Debra Austin, JD, PhD

professor of the practice of law
university of Denver Sturm College of LaW

Debra teaches Lawyering Process, Advanced Legal Research & Writing, and Professionalism and Well-being Skills for the Effective Lawyer. She received the William T. Driscoll Master Educator Award in 2001.

Debra writes and speaks about how neuroscience and psychology research can improve the well-being and performance of law students, lawyers, and other professionals. Debra's presentations connect lawyer well-being to enhanced performance and ethical obligations, and they are accredited for general and ethics CLE in multiple states.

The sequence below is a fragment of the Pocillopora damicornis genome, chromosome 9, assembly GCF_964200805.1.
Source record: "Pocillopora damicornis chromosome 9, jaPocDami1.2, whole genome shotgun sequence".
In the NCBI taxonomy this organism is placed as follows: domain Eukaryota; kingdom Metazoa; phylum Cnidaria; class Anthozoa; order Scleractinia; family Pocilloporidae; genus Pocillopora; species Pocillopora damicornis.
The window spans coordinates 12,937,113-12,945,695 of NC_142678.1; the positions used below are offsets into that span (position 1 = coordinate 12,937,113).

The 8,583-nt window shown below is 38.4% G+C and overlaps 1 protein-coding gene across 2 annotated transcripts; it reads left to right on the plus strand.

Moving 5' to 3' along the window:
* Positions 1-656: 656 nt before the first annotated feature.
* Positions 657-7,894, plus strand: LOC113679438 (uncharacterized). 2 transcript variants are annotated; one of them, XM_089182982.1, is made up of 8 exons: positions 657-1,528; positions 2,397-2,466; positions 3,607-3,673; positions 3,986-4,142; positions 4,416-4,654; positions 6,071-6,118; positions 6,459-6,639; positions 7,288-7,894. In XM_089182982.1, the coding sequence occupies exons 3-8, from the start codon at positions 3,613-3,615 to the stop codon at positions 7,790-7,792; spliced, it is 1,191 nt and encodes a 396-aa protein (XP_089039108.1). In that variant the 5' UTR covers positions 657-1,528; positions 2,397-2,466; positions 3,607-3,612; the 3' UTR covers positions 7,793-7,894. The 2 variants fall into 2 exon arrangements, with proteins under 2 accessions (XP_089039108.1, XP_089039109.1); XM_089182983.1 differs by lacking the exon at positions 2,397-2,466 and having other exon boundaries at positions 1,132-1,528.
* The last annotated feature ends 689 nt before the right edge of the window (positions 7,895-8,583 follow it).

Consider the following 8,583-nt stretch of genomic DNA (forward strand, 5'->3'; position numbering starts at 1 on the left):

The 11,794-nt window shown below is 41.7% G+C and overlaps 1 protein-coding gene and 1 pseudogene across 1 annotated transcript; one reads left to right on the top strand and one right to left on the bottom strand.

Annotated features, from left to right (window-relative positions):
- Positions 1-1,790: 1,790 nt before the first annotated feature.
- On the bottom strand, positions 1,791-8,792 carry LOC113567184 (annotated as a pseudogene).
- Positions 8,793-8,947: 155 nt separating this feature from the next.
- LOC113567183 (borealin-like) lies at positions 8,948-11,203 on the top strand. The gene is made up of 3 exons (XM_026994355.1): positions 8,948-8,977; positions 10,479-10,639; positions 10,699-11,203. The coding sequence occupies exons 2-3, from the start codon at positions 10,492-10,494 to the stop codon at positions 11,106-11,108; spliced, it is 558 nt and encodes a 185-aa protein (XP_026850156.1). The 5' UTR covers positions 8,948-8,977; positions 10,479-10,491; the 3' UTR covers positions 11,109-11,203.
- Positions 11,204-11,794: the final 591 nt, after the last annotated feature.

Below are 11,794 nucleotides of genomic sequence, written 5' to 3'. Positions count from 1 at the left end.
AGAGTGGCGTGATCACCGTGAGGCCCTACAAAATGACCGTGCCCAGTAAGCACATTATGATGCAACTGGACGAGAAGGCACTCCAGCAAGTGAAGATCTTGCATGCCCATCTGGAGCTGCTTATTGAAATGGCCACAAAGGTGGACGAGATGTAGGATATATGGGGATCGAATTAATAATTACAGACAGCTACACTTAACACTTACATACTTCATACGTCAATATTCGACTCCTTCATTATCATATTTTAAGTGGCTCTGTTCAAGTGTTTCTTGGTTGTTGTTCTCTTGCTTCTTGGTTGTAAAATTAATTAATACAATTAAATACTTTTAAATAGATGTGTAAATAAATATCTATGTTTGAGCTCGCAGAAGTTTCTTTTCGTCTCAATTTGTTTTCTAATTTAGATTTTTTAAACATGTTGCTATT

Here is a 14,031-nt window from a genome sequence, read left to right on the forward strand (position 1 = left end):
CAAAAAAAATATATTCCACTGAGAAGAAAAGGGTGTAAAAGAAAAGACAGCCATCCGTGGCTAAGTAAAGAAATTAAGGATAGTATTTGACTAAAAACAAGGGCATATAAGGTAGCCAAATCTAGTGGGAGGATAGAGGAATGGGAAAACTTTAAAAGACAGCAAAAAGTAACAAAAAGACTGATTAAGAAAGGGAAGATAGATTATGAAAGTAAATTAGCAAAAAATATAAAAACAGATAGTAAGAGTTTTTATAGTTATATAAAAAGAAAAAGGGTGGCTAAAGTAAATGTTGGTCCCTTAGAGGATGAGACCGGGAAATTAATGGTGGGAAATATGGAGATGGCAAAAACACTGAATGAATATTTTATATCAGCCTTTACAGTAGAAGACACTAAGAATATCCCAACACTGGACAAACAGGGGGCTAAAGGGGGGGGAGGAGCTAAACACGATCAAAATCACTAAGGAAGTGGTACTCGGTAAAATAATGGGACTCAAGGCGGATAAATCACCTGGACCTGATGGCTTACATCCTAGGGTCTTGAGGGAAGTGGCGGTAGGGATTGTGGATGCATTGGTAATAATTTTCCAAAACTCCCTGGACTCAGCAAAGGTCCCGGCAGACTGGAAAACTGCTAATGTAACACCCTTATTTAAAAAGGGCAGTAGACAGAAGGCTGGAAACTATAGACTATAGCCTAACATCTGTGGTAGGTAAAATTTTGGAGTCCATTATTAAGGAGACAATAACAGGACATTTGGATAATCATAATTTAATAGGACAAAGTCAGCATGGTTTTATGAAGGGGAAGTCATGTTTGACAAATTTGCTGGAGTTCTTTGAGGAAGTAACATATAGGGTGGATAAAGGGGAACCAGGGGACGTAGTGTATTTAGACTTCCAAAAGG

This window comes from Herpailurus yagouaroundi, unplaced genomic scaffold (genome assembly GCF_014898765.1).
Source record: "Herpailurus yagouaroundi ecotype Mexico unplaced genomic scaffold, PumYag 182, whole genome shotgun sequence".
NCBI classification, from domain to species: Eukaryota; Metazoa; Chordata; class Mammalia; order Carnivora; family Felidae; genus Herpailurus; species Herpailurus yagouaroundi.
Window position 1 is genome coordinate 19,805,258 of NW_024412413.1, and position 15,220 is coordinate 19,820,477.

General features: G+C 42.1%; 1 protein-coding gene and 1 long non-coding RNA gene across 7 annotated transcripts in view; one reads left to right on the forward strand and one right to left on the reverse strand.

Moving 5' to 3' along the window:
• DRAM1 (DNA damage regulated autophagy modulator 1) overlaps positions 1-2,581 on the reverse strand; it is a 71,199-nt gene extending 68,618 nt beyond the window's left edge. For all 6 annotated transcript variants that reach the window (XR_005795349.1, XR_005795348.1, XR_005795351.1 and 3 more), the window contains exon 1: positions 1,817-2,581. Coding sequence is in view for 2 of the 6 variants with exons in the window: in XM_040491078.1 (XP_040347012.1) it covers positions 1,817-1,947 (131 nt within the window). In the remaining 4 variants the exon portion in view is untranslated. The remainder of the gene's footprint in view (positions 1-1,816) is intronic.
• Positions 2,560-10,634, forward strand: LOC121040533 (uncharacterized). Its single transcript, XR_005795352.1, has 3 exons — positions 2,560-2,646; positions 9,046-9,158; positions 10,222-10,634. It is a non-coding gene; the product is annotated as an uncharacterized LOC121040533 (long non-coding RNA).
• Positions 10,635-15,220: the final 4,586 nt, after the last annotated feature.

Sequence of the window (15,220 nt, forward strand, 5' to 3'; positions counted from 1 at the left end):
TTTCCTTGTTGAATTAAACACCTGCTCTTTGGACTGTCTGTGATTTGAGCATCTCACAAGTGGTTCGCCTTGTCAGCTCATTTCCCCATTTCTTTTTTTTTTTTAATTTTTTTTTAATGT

Killing Them Softly  shines a bright light on lawyer depression, substance abuse, and suicide, and its application of neuroscience to the chronic stresses of law school and law practice depicts how law students and lawyers suffer cognitive brain damage that impairs them from doing precisely what their studies and practices require.  Drink Like a Lawyer  uses neuroscience research to demonstrate how self-medication with substances like alcohol, marijuana, and study drugs impairs law student and lawyer thinking.  Food for Thought  examines neuroscience research that explores the relationship between diet and increased risk of cognitive damage, such as dementia and Alzheimer’s disease, and describes optimal nutrition habits that build and maintain a healthy lawyer brain.  Debra is a contributing author on the 2017 ABA National Task Force Report on Lawyer Well-being – The Path to Lawyer Well-being: Practical Recommendations for Positive Change.  Her article,Positive Legal Educationproposes a new field of inquiry and a new method of training lawyer leaders, and it offers research-based guidance on how law schools can address the recommendations in the ABA National Task Force on Lawyer Well-being Report.